Filling an unassuming Brooklyn townhouse is a kind of still life Noah’s ark.
Established in 2008 by a Brooklyn rabbi, the Torah Animal World museum endeavors to present every beast, great and small named in the Old Testament and the Talmud, albeit in taxidermied form.
The idea is that visitors to museum, be they Jewish or Gentile, can get a sense of the living reality of the sacred texts through the animals named in the books. One of three locations, the others in Fallsburg, NY and Lakewood, NJ, the flagship location is contained in a simple Brooklyn row house, and is full to bursting with much-handled creatures. It was important to the rabbi that visitors be able touch the animals so as to better experience their meaningful nature.
Hundreds of posed animals are housed within the museums and camels, lions, giraffe, and bears all figure among its holy menagerie. There are also special exhibitions on display such as the “Birds of the Torah,” which contains an example of each of the 24 birds mentioned in the book, and a collection of “Sheratzim,” or insects. Each display is accompanied by a plaque describing the creature’s presence in the holy book and its significance. Animals considered kosher and those considered non-kosher are on display, with the one admitted omission being the pig, as many of the museum’s more religious visitors would rather not even look at the beast.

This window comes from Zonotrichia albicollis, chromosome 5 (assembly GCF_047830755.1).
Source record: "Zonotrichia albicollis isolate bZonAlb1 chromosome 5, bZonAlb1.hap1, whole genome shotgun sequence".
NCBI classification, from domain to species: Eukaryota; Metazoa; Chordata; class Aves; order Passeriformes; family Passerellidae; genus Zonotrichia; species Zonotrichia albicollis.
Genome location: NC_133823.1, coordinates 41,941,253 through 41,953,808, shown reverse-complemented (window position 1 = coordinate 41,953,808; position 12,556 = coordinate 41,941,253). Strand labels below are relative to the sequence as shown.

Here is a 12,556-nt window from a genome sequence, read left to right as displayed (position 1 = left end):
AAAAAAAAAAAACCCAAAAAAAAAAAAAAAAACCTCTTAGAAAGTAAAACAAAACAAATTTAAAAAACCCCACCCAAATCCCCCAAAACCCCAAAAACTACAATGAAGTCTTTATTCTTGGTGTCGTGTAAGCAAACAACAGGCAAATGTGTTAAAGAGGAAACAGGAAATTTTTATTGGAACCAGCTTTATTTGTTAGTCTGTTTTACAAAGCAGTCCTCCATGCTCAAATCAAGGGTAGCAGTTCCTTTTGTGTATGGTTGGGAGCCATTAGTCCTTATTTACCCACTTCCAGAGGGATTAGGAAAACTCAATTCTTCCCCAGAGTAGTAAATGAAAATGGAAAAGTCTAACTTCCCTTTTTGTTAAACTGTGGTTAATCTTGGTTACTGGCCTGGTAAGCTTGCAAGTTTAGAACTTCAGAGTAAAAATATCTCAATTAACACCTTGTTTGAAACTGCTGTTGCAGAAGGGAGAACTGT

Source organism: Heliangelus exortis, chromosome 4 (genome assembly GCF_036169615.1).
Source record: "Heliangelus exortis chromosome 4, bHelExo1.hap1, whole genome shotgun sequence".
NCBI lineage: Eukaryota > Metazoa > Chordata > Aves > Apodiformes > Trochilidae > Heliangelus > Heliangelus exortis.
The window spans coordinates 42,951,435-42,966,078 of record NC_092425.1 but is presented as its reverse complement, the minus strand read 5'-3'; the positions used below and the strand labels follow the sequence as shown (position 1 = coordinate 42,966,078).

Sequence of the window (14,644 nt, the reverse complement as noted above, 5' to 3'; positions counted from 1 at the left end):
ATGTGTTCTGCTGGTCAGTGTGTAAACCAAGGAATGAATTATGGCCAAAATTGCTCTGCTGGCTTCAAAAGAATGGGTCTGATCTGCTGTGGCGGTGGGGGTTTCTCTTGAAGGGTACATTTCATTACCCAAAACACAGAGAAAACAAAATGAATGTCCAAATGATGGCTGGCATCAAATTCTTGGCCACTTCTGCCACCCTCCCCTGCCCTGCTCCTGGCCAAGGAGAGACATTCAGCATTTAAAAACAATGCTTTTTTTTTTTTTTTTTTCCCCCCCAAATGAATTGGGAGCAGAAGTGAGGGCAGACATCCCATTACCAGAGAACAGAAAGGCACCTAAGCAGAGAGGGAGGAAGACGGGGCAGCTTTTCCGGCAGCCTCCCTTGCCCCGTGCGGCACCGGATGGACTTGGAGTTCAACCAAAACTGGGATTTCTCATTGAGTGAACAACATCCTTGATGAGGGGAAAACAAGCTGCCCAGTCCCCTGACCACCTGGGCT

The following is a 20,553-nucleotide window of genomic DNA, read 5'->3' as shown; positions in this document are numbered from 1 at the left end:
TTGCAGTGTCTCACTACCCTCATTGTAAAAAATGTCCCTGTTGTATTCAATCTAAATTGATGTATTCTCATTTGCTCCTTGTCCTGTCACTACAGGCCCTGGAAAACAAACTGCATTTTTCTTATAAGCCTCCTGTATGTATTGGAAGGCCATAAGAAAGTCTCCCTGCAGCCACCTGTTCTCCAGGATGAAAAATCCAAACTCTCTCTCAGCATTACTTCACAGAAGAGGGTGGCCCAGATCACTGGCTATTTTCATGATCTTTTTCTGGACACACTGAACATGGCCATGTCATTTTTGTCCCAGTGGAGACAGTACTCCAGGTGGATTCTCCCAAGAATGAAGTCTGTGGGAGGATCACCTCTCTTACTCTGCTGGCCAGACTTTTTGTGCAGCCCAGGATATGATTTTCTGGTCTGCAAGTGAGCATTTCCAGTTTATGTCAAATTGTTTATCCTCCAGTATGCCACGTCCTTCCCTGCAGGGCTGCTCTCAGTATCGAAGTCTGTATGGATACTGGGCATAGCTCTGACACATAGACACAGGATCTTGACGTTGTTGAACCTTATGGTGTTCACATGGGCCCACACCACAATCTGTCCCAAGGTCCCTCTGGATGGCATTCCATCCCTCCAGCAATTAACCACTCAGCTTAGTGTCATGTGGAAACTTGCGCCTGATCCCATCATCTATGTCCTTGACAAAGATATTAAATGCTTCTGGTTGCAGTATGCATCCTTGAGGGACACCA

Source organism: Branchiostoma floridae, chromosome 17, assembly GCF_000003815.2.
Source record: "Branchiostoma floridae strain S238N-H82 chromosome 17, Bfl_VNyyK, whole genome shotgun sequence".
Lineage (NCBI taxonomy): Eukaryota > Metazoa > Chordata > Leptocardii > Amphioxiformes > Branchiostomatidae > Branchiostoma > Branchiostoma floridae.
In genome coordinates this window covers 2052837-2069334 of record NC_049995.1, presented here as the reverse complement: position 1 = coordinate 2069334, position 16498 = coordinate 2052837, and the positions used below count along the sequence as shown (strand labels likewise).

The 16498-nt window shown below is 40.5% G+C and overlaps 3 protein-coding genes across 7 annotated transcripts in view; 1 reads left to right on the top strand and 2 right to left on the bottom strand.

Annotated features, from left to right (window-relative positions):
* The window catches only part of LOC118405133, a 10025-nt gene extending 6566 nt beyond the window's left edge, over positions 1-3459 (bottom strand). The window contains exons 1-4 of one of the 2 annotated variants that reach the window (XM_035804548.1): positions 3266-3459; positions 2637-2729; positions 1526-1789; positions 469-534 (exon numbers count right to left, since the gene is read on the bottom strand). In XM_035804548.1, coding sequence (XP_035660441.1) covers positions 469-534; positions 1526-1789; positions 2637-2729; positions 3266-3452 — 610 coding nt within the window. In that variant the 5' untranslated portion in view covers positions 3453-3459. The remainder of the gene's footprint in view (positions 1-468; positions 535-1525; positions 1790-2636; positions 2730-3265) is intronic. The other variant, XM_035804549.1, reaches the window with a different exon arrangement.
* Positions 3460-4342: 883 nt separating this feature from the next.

Despite an annual attendance of almost 35,000 the Torah Animal World in Borough Park, Brooklyn was close closing in 2013 due to lack of funds. However funds were raised, the museum was saved, and has continued on its Brooklyn location.